But, you’ll think, surely that’s because this engine is economical?

Well, if you’re used to calculating the fuel consumption on, say, an oil tanker or one of those mining machines that chews up mountains then yes, it’s very economical! However in real world driving the numbers will make you gasp. You see, for roughly 80km covered that day I had to top up the tank with a mind-boggling 14 liters of gas. That means roughly 6 kilometers per liter, or nearly 17L/100k. I could hardly believe it myself. Maybe there was a lot less gas than advertised when I picked it up from the agency, but from what I can tell that’s about what I managed to get. I could practically hear the sounds of Saudis cheering every time I leaned on the gas pedal a little, but those were quickly drowned out by the drowsy rambling of the engine.

Then there’s the ride, which manages to be both soft enough that you get body roll at the slightest of corners, and hard enough that you’ll feel every imperfection of the road right in your kidneys. I don’t know how Ford engineers managed to achieve that craptastic balance of hard ride an soft cornering, or exactly why they’d want to subject their buyers to that experience, but then there are a lot of things I can’t figure out about this vehicle.

Steering is also pretty dismal. It’s comically devoid of feel. Remember those movies from the 50s where you see a guy “driving” a car that’s clearly in front of a projection screen? Remember how this guy would be driving straight forward but would turn the wheel a couple of inches right or left to simulate his actually driving? Well that’s exactly what the Expedition reminded me of. I was able to do that with the steering wheel without changing the direction of the SUV by so much as a millimeter. Admittedly it wasn’t new — it had 23k kilometers on it — but that amount of play is ridiculous. Not unusual in American cars, but ridiculous nonetheless.

The brakes are really no better; they only have two positions, on and off. You’ll find yourself pushing down on the brake pedal and feeling nothing in particular, then woosh! you’re at a standstill, and your luggage has flown up into your windshield. And you’ve discovered that the lateral body roll mentioned earlier translates just as well to the longitudinal axis, of course. It’s all or nothing. That’s not the way civilized vehicles should brake, it just isn’t. This sort of performance is good enough for those who drive pickup trucks, not those who buy land yachts.

Add to these impressions, that the formless standard cloth seats are rubbish (you’d think $100/day would get you leather seats, but nooooooooooo…), that the interior is the usual American array of cheap, ill-fitting plastics and that this Expedition had a steering column-mounted transmission lever, which I absolutely detest. I’m not a cop, a farmer or a pensioner; I think the gear shift should be right in the middle of the car! It makes absolutely no sense to do this in a vehicle which has two separate ‘bucket’ seats, and even less when the space between the seats is already taken up by a stupid cheap plastic console that you can’t move anyway.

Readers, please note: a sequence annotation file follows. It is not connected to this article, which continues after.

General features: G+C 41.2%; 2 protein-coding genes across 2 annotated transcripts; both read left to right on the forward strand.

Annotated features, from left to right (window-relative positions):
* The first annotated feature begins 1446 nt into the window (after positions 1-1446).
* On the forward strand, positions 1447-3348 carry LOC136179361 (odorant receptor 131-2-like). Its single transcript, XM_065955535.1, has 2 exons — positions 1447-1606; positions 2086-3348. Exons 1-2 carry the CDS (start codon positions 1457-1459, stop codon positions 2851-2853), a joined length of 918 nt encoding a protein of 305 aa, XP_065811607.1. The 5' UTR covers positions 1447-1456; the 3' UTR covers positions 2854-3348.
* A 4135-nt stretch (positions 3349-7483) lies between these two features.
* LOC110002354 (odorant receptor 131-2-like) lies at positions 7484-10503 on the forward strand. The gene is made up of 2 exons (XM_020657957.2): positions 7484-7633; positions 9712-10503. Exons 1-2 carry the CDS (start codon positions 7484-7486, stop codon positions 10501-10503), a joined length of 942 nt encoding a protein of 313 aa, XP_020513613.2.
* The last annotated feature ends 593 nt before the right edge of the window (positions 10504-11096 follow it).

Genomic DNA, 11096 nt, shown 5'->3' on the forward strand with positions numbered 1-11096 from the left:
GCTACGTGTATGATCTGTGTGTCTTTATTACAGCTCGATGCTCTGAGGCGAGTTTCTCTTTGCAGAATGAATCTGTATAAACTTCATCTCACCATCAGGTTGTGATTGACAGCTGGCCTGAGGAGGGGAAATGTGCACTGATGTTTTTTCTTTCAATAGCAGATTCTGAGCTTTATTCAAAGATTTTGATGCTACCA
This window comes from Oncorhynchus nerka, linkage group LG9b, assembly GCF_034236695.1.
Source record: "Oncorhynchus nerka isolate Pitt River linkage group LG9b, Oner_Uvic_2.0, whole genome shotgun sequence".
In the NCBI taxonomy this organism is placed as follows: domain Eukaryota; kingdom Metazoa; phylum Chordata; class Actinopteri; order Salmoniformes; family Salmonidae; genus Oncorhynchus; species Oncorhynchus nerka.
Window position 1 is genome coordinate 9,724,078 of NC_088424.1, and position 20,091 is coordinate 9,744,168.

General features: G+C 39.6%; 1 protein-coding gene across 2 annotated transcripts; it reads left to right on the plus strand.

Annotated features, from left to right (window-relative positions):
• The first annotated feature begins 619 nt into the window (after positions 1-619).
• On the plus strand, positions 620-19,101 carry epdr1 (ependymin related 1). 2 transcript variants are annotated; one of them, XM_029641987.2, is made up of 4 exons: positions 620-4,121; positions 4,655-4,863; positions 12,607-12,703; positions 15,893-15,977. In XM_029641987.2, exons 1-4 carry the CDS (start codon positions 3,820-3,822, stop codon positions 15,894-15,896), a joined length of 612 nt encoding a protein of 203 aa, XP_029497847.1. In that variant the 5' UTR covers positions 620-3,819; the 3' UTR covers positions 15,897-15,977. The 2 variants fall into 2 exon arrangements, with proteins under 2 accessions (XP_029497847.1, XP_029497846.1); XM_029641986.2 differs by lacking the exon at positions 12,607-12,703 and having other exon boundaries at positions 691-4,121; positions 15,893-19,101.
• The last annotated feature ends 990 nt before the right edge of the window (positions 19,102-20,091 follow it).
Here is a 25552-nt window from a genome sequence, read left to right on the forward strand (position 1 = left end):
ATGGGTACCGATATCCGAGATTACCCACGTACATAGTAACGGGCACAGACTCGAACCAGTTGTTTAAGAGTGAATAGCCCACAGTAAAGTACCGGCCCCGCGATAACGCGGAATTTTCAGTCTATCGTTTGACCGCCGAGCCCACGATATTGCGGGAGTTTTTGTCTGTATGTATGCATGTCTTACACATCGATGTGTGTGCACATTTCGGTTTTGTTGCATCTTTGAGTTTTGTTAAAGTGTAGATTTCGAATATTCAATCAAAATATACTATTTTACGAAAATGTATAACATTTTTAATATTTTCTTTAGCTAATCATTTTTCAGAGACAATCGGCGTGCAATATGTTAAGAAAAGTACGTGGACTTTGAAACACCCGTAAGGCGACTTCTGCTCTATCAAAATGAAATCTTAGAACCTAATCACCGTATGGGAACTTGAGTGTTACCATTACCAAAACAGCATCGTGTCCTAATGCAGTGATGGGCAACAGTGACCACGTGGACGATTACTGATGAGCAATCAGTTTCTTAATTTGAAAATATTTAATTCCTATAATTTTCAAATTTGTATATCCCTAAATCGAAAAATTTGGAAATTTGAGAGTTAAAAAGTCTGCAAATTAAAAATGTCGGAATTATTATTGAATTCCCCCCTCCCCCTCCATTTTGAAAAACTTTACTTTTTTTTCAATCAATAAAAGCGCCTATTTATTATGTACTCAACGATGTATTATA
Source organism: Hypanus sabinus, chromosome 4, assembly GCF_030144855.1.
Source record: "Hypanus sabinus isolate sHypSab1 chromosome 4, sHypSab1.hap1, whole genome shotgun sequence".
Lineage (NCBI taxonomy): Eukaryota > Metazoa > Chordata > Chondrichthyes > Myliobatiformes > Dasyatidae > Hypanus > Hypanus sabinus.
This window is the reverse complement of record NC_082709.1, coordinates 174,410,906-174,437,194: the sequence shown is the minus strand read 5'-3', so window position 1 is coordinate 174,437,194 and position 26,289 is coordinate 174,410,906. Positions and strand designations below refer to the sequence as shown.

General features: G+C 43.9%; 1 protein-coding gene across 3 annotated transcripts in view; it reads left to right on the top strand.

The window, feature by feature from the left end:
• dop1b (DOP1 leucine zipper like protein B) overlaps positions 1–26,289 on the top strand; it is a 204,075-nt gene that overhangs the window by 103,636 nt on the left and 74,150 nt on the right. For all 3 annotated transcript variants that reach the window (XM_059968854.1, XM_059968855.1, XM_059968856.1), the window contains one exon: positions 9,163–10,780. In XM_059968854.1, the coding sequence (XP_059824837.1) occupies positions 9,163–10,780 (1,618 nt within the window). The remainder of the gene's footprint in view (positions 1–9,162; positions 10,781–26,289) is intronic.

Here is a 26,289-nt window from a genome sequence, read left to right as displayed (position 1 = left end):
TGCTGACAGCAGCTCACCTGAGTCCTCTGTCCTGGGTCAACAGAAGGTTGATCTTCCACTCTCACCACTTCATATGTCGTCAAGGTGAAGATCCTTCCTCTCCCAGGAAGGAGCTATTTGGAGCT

I must now reiterate that the size of the vehicle is pretty outlandish. Why do I keep harping on this point? Well, this actually ended up costing me money. You see, the Explorer is over 6 feet in height. And then on top of its almost-80-inch frame, and that makes it too tall to park in most indoor parking garages. I couldn’t get it into my parking space, and had to go to the public lot downstairs — and even then I had to drive very slowly, constantly looking up at the water pipes and signs that hung from the ceiling and in constant fear of hearing that horrible, horrible screeching sound that would mark the moment the SUV had become irremediably wedged into the garage structure. Fortunately that moment didn’t come, but I think that short drive in the garage took about 10 years off my life. And I had to pay for the parking spot.

At this point you must be wondering if there’s anything at all good about this car. Well, it’s big inside. If you ride alone and talk to yourself it probably produces a slight echo. It definitely has 7 seats, and even with all of them up there’s still some decent space in the boot. Access to the rear seats is made easy by having two buckets in the second row of seats which leaves you with a little alley to get to the back; alternately the middle seats fold pretty neatly.

Aside from that, the level of equipment was pretty good. The steering wheel was adjustable, as were the pedals. There are only four speakers, but they did a pretty good job in diffusing the sound through the vehicle’s cavernous interior.

In short, the Ford Expedition makes an OK living room, but a terrible car.


Leave a Reply

Your email address will not be published. Required fields are marked *